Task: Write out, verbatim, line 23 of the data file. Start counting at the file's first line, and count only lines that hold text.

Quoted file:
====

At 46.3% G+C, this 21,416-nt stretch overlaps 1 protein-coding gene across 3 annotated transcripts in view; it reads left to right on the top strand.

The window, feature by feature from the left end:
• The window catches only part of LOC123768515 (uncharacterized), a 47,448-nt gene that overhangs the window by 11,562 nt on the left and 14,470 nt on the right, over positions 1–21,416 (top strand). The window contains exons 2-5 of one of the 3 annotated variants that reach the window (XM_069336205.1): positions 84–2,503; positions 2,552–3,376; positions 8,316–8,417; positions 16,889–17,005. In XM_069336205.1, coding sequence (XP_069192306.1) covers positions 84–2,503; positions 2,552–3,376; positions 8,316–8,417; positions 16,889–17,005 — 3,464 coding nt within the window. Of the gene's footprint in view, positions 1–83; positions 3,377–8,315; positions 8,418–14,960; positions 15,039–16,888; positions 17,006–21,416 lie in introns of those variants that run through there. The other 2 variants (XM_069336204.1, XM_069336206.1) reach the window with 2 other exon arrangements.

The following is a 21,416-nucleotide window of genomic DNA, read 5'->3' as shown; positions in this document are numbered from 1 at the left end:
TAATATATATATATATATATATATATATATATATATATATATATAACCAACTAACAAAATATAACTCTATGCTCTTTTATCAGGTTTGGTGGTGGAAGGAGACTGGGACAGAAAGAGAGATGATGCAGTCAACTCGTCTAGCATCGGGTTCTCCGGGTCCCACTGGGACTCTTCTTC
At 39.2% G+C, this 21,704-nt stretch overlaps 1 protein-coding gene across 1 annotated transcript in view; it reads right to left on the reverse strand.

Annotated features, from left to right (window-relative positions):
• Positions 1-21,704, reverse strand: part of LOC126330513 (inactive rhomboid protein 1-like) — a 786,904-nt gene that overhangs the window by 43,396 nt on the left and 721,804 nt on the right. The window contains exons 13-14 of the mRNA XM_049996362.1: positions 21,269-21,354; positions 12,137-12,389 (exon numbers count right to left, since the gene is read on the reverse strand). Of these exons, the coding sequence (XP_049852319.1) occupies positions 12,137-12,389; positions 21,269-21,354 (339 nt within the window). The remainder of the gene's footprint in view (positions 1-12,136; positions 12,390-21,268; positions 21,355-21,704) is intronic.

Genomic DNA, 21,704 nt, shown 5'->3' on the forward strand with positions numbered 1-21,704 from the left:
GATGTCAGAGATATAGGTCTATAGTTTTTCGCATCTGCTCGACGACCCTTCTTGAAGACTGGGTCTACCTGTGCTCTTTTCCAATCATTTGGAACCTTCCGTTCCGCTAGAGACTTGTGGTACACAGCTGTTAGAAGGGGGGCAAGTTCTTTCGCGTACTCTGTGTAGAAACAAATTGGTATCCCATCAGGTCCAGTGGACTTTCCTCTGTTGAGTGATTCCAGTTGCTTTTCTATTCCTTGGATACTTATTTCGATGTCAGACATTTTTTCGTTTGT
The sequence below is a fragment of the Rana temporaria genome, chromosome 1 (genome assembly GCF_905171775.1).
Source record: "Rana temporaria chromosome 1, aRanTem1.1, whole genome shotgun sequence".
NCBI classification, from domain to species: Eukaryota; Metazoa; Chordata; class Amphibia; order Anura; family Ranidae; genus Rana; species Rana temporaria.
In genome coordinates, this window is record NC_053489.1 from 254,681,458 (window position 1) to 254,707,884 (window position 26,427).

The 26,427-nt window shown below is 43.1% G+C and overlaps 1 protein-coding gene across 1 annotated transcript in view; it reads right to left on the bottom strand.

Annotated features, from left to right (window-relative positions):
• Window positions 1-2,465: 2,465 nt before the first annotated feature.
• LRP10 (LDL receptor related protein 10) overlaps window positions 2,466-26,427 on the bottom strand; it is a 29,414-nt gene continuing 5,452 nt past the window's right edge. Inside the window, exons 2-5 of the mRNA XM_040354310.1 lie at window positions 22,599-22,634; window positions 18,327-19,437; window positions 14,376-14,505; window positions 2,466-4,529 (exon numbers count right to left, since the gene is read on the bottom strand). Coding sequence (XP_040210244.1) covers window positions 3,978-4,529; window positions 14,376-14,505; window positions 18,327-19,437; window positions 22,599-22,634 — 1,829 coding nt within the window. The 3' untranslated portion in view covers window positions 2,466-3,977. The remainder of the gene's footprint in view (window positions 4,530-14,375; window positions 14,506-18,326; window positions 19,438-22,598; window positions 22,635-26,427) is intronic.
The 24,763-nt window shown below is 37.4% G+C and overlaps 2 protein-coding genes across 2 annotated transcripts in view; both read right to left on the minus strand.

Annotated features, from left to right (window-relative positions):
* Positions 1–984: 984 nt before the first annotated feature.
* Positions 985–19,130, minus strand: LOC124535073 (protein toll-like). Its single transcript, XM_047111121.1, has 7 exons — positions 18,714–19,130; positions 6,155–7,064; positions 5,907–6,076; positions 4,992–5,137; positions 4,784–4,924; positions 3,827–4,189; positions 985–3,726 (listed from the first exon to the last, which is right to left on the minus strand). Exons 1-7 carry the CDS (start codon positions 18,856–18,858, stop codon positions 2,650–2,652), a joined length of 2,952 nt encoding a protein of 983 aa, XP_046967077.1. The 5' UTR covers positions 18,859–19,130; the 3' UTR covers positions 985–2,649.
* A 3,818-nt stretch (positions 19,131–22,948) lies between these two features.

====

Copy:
* A 3,818-nt stretch (positions 19,131–22,948) lies between these two features.